I’ve been writing while working full time for over eight years and if I had to sum up my approach to finding time to do this it would read something like: Forgive yourself and use the small scraps of time. And recently I added a third maxim to the list: give yourself time off.
I’ll get to “forgive yourself and use the small scraps of time” in a post someday soon. Today I want to talk about the importance of giving your brain a break, or, to put it another way, the importance of not writing.
I got serious about being a writer in creative writing grad school. I wrote every single day for the first time in my life. It felt hard and virtuous and thrilling–but it was also all I had to do. If I could go back, I’d beg the younger me to enjoy every second of this luxurious life.
The real patterns of my writing schedule settled in once our first book began to sell and others were signed up. I began to write every other weekend. I would get started Saturday morning and not stop until Sunday evening–and generally the goal was to produce 10 pages. But soon we were working on two books at once. While Book #2 was in the copyediting phase, we were actively chipping away at the first draft of Book #3. And then there was blogging on top of this. Soon I was writing every night, every weekend, all the time.
It’s no wonder I burned out. What I didn’t realize then is how much your brain and body need time off.
In the April issue of Real Simple, there’s a great article by Ruth Davis Konigsberg about women and how very bad we are at time management. We give ourselves too much to do in a day and almost no free time. But scientists have shown that free time (defined as unscheduled time off when you do something fun) is critical to being effective during the scheduled parts of our days.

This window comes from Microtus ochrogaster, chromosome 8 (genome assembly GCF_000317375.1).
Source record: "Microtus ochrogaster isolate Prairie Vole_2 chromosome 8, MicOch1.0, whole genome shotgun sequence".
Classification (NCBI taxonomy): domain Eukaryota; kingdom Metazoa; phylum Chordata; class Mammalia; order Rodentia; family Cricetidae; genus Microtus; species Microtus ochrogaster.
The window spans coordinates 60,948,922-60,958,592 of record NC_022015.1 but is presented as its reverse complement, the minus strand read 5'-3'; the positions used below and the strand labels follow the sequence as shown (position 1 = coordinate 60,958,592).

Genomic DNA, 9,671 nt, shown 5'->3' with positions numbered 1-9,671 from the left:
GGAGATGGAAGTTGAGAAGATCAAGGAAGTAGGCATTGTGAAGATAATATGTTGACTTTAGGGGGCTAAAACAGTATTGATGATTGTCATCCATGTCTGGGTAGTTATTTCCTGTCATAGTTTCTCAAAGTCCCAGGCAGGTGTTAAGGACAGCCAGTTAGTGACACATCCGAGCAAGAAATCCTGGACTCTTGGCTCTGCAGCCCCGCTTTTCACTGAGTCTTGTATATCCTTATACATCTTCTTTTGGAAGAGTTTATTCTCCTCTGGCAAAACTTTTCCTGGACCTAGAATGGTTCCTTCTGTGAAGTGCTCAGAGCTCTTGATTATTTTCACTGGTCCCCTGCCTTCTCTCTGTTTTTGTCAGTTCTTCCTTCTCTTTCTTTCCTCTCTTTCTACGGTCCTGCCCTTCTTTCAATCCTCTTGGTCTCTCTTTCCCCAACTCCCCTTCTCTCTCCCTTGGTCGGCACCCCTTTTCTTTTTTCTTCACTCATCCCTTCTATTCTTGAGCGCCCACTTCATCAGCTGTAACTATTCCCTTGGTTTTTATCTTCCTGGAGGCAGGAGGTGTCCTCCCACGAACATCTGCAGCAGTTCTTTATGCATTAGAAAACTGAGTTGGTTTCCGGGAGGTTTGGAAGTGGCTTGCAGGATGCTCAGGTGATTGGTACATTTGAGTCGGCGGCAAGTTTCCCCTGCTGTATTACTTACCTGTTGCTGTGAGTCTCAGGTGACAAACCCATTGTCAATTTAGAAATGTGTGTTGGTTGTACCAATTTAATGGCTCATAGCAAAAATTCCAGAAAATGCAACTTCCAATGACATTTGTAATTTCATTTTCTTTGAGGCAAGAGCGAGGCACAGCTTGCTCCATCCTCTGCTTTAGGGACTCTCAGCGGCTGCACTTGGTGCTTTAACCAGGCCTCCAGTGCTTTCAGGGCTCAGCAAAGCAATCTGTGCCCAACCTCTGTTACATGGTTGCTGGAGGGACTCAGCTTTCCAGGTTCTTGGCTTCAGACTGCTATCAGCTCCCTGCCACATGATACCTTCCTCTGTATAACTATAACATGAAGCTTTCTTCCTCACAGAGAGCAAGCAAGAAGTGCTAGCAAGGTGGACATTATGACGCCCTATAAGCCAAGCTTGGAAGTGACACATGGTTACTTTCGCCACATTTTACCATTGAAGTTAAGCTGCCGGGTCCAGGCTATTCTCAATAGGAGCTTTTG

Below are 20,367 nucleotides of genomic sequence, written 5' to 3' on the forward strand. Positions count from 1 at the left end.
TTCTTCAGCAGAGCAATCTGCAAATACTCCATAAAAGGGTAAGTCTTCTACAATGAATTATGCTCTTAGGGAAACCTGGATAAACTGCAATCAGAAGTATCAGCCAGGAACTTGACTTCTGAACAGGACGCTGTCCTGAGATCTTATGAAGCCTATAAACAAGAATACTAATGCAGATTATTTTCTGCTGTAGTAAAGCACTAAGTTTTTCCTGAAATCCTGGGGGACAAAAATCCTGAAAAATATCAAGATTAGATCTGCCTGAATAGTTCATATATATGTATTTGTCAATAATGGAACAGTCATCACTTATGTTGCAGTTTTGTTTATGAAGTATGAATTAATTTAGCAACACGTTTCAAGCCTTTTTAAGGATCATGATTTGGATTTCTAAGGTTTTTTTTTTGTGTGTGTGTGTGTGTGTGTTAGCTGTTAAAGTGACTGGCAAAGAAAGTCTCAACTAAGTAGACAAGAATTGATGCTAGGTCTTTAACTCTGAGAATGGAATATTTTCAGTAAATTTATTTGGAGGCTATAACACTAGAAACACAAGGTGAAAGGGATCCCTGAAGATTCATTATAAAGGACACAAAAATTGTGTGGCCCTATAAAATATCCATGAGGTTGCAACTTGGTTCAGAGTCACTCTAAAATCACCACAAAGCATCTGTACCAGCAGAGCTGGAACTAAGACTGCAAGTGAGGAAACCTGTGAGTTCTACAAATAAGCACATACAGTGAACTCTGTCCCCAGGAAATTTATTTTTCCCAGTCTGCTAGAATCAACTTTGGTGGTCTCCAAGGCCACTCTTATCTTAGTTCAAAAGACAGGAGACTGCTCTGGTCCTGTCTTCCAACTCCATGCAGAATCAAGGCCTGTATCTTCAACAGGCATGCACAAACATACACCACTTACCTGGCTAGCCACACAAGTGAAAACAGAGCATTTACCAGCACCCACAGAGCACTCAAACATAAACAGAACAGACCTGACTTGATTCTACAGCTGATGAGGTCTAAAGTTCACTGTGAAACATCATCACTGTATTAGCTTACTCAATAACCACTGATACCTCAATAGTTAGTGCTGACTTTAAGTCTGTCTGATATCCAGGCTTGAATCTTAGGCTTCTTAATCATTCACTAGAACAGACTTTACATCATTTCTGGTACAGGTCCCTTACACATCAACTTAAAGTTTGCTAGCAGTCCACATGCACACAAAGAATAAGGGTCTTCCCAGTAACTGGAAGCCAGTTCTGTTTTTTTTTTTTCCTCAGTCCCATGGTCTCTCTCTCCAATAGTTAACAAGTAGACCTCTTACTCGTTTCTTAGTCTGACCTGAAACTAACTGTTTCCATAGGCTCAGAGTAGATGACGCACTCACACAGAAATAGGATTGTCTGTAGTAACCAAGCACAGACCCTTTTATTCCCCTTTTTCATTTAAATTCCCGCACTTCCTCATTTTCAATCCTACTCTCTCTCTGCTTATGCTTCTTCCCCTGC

By removing my weekends–and really, almost all of my free time–I was asking my brain to work around the clock. It did the best it could, but it was slowly draining my reserves and producing less and less when it was scheduled to be “on.”
And after eight years of being in always-on mode, I crashed, hard. I removed my blog from the Internet. I stopped working on all in-progress books, and I got back to the joy of living. I must tell you, it felt incredible, like I had been released from jail. For nearly a year, I just lived like a normal person. When someone asked if I wanted to do something on the weekend, I said, Sure! without anxiously checking the calendar on my phone. I went outside and spent an incredible amount of time reconnecting with nature. I caught up with old friends and family.
When I began to reformulate how my new, healthier writing life would look, I knew that I’d have to keep my weekends. I decided to start testing writing in the mornings before work. I’ve always been an early riser and it seemed like a nice way to do something creative every day.
It’s been about six months now and I’m still sorting out the bumps and glitches, but it’s better than before. It’s surprising how much you can get done when you chip away at a project every day and my weekends give me time to turn my brain off and just live. And yet, it’s definitely not a perfect system. These found hours must come from somewhere–and that somewhere seems to be from my bank of sleep hours so I’m adjusting to getting to bed earlier.
But I’m curious. How do you find the time to both write and not write?
All pictures taken during my year off, when I was finally out enjoying the world again.